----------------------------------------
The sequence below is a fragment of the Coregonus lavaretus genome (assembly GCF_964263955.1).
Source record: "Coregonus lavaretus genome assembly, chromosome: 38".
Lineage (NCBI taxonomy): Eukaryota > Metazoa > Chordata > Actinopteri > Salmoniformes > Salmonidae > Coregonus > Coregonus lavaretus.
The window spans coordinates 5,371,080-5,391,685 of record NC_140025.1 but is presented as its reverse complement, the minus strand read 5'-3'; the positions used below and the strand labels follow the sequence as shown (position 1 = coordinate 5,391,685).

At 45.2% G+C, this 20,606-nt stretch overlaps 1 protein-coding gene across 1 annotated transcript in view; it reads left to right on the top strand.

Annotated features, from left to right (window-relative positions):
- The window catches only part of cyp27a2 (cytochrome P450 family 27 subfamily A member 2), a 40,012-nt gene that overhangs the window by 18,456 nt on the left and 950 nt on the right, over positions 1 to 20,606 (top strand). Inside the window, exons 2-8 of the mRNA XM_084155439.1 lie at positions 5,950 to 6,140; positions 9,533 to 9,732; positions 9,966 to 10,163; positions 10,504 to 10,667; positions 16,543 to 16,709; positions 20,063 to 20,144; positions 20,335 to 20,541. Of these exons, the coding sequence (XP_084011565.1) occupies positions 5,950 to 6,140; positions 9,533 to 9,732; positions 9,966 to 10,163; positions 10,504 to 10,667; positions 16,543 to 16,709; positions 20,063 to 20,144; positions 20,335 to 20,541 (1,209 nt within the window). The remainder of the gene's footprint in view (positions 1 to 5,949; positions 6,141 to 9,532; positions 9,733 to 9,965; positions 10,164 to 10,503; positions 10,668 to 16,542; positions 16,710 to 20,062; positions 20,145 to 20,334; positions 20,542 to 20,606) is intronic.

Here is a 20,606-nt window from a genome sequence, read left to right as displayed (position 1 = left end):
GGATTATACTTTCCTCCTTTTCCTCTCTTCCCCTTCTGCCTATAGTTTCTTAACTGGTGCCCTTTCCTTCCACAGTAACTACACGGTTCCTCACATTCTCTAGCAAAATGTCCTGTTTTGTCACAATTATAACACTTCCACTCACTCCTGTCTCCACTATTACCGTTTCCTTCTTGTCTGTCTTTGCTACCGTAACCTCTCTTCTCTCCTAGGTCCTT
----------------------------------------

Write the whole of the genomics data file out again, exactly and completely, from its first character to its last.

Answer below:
The sequence below is a fragment of the Coregonus lavaretus genome (assembly GCF_964263955.1).
Source record: "Coregonus lavaretus genome assembly, chromosome: 38".
Lineage (NCBI taxonomy): Eukaryota > Metazoa > Chordata > Actinopteri > Salmoniformes > Salmonidae > Coregonus > Coregonus lavaretus.
The window spans coordinates 5,371,080-5,391,685 of record NC_140025.1 but is presented as its reverse complement, the minus strand read 5'-3'; the positions used below and the strand labels follow the sequence as shown (position 1 = coordinate 5,391,685).

At 45.2% G+C, this 20,606-nt stretch overlaps 1 protein-coding gene across 1 annotated transcript in view; it reads left to right on the top strand.

Annotated features, from left to right (window-relative positions):
- The window catches only part of cyp27a2 (cytochrome P450 family 27 subfamily A member 2), a 40,012-nt gene that overhangs the window by 18,456 nt on the left and 950 nt on the right, over positions 1 to 20,606 (top strand). Inside the window, exons 2-8 of the mRNA XM_084155439.1 lie at positions 5,950 to 6,140; positions 9,533 to 9,732; positions 9,966 to 10,163; positions 10,504 to 10,667; positions 16,543 to 16,709; positions 20,063 to 20,144; positions 20,335 to 20,541. Of these exons, the coding sequence (XP_084011565.1) occupies positions 5,950 to 6,140; positions 9,533 to 9,732; positions 9,966 to 10,163; positions 10,504 to 10,667; positions 16,543 to 16,709; positions 20,063 to 20,144; positions 20,335 to 20,541 (1,209 nt within the window). The remainder of the gene's footprint in view (positions 1 to 5,949; positions 6,141 to 9,532; positions 9,733 to 9,965; positions 10,164 to 10,503; positions 10,668 to 16,542; positions 16,710 to 20,062; positions 20,145 to 20,334; positions 20,542 to 20,606) is intronic.

Here is a 20,606-nt window from a genome sequence, read left to right as displayed (position 1 = left end):
GGATTATACTTTCCTCCTTTTCCTCTCTTCCCCTTCTGCCTATAGTTTCTTAACTGGTGCCCTTTCCTTCCACAGTAACTACACGGTTCCTCACATTCTCTAGCAAAATGTCCTGTTTTGTCACAATTATAACACTTCCACTCACTCCTGTCTCCACTATTACCGTTTCCTTCTTGTCTGTCTTTGCTACCGTAACCTCTCTTCTCTCCTAGGTCCTT